Deciphering sulfoglycolipids of Mycobacterium tuberculosis.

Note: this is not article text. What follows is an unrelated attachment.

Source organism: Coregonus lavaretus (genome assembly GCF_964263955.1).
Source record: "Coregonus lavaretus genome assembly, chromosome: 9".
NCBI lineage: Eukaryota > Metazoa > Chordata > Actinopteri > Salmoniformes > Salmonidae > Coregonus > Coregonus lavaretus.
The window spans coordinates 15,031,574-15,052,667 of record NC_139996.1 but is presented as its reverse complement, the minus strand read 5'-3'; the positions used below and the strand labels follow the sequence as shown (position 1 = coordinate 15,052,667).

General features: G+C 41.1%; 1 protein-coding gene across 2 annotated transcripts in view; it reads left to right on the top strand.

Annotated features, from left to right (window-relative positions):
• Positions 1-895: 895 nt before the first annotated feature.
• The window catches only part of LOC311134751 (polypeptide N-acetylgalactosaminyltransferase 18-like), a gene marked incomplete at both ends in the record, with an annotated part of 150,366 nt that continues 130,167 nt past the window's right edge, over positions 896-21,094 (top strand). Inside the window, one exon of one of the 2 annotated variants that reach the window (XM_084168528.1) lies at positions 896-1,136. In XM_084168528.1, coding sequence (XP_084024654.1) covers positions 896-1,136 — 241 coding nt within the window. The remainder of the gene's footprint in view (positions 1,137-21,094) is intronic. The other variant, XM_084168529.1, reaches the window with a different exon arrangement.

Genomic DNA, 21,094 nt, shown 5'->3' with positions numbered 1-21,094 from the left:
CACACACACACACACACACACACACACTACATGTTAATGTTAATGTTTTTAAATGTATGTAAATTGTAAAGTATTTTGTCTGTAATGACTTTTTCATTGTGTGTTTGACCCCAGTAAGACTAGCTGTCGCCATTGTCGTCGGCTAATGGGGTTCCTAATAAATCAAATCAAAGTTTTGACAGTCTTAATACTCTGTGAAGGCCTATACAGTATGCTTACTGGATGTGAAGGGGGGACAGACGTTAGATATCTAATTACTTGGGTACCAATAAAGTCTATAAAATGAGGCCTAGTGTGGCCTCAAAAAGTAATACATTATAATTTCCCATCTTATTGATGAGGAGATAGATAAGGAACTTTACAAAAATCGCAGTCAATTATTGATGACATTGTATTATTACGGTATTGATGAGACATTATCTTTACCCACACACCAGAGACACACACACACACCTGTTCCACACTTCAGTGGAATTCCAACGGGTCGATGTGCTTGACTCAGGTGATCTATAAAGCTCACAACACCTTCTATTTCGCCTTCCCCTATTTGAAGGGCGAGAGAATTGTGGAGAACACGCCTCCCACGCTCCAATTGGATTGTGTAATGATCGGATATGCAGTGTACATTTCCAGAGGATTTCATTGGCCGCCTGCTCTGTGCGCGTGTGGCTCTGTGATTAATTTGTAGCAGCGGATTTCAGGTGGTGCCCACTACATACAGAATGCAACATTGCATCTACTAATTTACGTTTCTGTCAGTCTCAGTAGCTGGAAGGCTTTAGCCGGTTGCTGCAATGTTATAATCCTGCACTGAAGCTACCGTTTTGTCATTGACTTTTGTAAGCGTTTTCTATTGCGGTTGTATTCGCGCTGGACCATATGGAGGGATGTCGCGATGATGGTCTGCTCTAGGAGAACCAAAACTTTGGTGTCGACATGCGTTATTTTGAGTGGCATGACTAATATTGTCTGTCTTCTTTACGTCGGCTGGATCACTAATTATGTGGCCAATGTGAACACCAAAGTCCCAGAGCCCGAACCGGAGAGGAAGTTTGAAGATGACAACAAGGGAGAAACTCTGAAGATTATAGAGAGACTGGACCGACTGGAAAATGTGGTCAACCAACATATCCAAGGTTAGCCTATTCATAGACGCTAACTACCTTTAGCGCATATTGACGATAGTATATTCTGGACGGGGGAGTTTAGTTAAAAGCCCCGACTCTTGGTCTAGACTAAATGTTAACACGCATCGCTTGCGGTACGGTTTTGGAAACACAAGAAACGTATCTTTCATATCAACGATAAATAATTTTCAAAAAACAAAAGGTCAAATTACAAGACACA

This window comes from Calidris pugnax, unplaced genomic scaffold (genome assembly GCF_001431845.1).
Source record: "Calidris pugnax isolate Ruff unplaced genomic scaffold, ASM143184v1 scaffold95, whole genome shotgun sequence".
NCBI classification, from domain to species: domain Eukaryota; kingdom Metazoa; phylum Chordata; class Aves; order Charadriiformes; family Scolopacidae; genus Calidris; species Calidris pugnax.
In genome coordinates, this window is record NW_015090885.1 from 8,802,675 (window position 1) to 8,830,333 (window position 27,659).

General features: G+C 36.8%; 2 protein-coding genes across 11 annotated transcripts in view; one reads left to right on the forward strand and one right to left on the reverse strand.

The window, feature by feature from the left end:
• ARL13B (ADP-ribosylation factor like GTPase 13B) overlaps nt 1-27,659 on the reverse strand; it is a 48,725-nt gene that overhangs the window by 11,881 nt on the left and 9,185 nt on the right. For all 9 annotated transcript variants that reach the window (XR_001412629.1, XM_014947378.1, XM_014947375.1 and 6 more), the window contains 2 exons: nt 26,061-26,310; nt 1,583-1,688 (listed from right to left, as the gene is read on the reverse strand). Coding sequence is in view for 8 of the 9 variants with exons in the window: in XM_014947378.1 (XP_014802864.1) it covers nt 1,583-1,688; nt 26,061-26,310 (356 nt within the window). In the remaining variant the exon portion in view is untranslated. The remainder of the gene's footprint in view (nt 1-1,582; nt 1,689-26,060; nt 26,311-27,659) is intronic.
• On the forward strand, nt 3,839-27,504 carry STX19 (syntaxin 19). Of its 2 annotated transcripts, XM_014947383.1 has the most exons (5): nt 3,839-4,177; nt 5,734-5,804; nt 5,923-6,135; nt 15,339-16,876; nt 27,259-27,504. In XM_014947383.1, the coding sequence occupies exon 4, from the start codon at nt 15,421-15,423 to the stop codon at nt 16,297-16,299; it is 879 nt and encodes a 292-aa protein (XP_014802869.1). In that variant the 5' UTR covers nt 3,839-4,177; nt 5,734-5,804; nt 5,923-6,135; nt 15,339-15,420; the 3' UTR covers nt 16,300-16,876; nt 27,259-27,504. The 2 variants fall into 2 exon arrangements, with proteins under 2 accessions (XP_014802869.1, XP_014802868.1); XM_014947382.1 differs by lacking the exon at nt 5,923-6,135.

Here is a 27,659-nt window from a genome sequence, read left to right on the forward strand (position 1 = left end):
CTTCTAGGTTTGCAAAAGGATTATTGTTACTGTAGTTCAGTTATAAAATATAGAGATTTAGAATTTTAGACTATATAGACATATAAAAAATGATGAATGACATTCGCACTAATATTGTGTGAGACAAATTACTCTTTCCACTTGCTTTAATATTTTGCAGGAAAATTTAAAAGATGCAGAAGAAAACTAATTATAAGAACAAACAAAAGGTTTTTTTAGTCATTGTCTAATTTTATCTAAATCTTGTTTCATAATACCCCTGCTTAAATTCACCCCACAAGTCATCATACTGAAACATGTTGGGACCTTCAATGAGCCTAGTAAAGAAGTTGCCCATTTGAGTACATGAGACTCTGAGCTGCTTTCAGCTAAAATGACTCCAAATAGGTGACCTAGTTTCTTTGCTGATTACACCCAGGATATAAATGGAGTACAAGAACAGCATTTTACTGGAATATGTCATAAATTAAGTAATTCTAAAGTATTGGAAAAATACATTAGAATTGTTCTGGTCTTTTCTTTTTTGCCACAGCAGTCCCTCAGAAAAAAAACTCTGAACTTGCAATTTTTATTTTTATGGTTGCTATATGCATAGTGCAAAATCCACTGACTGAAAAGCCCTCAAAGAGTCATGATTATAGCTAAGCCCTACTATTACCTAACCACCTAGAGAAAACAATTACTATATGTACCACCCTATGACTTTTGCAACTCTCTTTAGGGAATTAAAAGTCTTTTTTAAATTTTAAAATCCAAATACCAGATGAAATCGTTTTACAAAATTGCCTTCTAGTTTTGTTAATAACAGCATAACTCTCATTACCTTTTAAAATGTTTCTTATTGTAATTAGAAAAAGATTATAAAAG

For 4 decades, in vivo and in vitro studies have suggested that sulfoglycolipids (SGLs) play a role in the virulence or pathogenesis of the tubercle bacilli. However, the SGL structure and biosynthesis pathway remain only partially elucidated. Using the modern tools of structural analysis, including MALDI-time-of-flight MS, MS/MS, and two-dimensional NMR, we reevaluated the structure of the different SGL acyl (di-, tri-, and tetra-acylated) forms of the reference strain Mycobacterium tuberculosis H37Rv, as well as those produced by the mmpL8 knockout strains previously described to intracellularly accumulate di-acylated SGL. We report here the identification of new acyl forms: di-acylated SGL esterified by simple fatty acids only, as well as mono-acylated SGL bearing a hydroxyphthioceranoic acid, which were characterized in the wild-type strain. In a clinical strain, a complete family of mono-acylated SGLs was characterized in high abundance for the first time. For the mmpL8 mutant, SGLs were found to be esterified i) by an oxophthioceranoic acid, never observed so far, and ii) at nonconventional positions in the case of the unexpected tri-acylated forms. Our results further confirm the requirement of MmpL8 for the complete assembly of the tetra-acylated forms of SGL and also provide, by the discovery of new intermediates, insights in terms of the possible SGL biosynthetic pathways.